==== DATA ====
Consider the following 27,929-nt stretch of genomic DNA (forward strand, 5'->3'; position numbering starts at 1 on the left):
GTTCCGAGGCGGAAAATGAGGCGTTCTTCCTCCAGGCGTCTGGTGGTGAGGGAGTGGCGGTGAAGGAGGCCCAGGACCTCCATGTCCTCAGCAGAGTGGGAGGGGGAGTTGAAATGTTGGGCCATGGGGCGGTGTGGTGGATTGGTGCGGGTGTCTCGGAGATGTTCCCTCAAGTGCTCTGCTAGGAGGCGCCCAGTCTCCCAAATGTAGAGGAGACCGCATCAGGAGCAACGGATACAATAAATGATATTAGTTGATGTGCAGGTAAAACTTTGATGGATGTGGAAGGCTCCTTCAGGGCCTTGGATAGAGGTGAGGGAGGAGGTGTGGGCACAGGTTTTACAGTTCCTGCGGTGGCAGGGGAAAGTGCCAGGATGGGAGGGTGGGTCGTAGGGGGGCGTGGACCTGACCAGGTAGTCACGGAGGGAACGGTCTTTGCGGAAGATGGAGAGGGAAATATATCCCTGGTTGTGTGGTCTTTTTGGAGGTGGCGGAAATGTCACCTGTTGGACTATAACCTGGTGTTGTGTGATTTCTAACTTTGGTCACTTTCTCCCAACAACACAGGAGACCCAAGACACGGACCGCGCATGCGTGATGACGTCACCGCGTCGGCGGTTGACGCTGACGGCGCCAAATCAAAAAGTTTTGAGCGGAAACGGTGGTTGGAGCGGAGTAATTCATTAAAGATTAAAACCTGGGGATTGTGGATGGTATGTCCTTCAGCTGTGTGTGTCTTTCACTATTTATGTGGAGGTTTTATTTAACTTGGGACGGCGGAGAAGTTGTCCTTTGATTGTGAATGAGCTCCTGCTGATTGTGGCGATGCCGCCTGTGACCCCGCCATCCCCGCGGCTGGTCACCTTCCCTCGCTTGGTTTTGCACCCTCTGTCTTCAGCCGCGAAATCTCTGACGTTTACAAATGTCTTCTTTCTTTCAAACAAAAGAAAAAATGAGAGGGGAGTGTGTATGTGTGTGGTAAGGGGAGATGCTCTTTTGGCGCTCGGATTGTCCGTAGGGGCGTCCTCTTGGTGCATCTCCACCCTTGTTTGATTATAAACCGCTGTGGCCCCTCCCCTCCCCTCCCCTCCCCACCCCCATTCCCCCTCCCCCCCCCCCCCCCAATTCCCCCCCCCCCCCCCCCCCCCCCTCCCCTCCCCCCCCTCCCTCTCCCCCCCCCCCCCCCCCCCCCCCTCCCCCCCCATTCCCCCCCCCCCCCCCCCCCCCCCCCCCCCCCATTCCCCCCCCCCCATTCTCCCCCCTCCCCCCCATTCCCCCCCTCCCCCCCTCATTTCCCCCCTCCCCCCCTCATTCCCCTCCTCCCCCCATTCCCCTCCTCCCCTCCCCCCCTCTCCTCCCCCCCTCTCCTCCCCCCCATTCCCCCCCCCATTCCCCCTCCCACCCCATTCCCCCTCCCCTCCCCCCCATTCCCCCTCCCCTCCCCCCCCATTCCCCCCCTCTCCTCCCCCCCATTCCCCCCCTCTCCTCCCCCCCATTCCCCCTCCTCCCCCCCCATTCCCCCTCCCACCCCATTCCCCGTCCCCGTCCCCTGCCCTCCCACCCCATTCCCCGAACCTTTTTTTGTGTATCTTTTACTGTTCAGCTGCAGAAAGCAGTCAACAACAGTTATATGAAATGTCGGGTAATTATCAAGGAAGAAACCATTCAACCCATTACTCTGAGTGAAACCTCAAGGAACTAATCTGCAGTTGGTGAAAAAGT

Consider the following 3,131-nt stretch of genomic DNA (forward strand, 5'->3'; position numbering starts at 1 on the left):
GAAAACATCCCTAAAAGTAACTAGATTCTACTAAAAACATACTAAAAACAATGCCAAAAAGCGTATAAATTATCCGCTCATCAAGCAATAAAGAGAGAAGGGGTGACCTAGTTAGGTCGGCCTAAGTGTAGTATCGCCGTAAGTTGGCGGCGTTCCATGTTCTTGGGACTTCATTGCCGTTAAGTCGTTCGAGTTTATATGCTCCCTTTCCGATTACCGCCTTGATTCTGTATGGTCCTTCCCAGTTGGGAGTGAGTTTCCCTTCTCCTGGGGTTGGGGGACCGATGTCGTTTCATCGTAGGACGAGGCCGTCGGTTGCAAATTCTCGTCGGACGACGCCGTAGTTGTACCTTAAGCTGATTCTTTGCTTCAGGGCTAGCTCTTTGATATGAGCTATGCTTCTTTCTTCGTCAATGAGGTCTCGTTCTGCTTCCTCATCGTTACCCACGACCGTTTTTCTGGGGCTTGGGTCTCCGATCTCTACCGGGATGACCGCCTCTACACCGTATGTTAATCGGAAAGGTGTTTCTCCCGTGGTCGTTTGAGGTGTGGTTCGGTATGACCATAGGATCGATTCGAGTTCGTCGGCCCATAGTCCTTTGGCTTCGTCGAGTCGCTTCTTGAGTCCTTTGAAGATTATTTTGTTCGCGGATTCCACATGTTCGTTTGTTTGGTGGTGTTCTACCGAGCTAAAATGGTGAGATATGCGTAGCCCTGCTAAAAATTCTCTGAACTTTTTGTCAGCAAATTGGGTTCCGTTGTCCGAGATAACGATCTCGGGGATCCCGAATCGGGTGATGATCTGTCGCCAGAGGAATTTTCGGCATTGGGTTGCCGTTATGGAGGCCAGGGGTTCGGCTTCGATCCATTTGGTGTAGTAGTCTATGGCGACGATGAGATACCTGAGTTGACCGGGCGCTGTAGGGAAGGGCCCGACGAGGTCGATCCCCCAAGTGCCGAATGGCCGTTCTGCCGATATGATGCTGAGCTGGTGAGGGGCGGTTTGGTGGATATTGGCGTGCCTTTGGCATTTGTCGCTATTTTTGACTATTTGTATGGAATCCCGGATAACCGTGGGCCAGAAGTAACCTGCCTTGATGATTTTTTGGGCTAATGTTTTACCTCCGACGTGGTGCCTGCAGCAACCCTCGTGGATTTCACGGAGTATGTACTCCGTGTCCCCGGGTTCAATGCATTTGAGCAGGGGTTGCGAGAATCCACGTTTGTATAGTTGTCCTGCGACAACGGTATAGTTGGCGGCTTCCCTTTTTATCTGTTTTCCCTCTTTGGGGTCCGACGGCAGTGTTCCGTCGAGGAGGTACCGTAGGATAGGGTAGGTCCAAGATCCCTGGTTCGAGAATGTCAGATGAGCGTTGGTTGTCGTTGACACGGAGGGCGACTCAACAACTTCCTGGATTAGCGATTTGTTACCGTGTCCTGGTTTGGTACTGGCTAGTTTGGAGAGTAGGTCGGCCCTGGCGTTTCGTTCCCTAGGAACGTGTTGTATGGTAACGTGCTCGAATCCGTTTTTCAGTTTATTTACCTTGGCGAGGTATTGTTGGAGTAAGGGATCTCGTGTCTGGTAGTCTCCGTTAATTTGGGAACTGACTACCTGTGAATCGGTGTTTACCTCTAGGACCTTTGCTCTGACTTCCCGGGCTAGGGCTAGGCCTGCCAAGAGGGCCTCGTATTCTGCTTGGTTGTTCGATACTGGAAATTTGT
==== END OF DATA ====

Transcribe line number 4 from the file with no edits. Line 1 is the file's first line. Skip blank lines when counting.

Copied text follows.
GAAAACATCCCTAAAAGTAACTAGATTCTACTAAAAACATACTAAAAACAATGCCAAAAAGCGTATAAATTATCCGCTCATCAAGCAATAAAGAGAGAAGGGGTGACCTAGTTAGGTCGGCCTAAGTGTAGTATCGCCGTAAGTTGGCGGCGTTCCATGTTCTTGGGACTTCATTGCCGTTAAGTCGTTCGAGTTTATATGCTCCCTTTCCGATTACCGCCTTGATTCTGTATGGTCCTTCCCAGTTGGGAGTGAGTTTCCCTTCTCCTGGGGTTGGGGGACCGATGTCGTTTCATCGTAGGACGAGGCCGTCGGTTGCAAATTCTCGTCGGACGACGCCGTAGTTGTACCTTAAGCTGATTCTTTGCTTCAGGGCTAGCTCTTTGATATGAGCTATGCTTCTTTCTTCGTCAATGAGGTCTCGTTCTGCTTCCTCATCGTTACCCACGACCGTTTTTCTGGGGCTTGGGTCTCCGATCTCTACCGGGATGACCGCCTCTACACCGTATGTTAATCGGAAAGGTGTTTCTCCCGTGGTCGTTTGAGGTGTGGTTCGGTATGACCATAGGATCGATTCGAGTTCGTCGGCCCATAGTCCTTTGGCTTCGTCGAGTCGCTTCTTGAGTCCTTTGAAGATTATTTTGTTCGCGGATTCCACATGTTCGTTTGTTTGGTGGTGTTCTACCGAGCTAAAATGGTGAGATATGCGTAGCCCTGCTAAAAATTCTCTGAACTTTTTGTCAGCAAATTGGGTTCCGTTGTCCGAGATAACGATCTCGGGGATCCCGAATCGGGTGATGATCTGTCGCCAGAGGAATTTTCGGCATTGGGTTGCCGTTATGGAGGCCAGGGGTTCGGCTTCGATCCATTTGGTGTAGTAGTCTATGGCGACGATGAGATACCTGAGTTGACCGGGCGCTGTAGGGAAGGGCCCGACGAGGTCGATCCCCCAAGTGCCGAATGGCCGTTCTGCCGATATGATGCTGAGCTGGTGAGGGGCGGTTTGGTGGATATTGGCGTGCCTTTGGCATTTGTCGCTATTTTTGACTATTTGTATGGAATCCCGGATAACCGTGGGCCAGAAGTAACCTGCCTTGATGATTTTTTGGGCTAATGTTTTACCTCCGACGTGGTGCCTGCAGCAACCCTCGTGGATTTCACGGAGTATGTACTCCGTGTCCCCGGGTTCAATGCATTTGAGCAGGGGTTGCGAGAATCCACGTTTGTATAGTTGTCCTGCGACAACGGTATAGTTGGCGGCTTCCCTTTTTATCTGTTTTCCCTCTTTGGGGTCCGACGGCAGTGTTCCGTCGAGGAGGTACCGTAGGATAGGGTAGGTCCAAGATCCCTGGTTCGAGAATGTCAGATGAGCGTTGGTTGTCGTTGACACGGAGGGCGACTCAACAACTTCCTGGATTAGCGATTTGTTACCGTGTCCTGGTTTGGTACTGGCTAGTTTGGAGAGTAGGTCGGCCCTGGCGTTTCGTTCCCTAGGAACGTGTTGTATGGTAACGTGCTCGAATCCGTTTTTCAGTTTATTTACCTTGGCGAGGTATTGTTGGAGTAAGGGATCTCGTGTCTGGTAGTCTCCGTTAATTTGGGAACTGACTACCTGTGAATCGGTGTTTACCTCTAGGACCTTTGCTCTGACTTCCCGGGCTAGGGCTAGGCCTGCCAAGAGGGCCTCGTATTCTGCTTGGTTGTTCGATACTGGAAATTTGT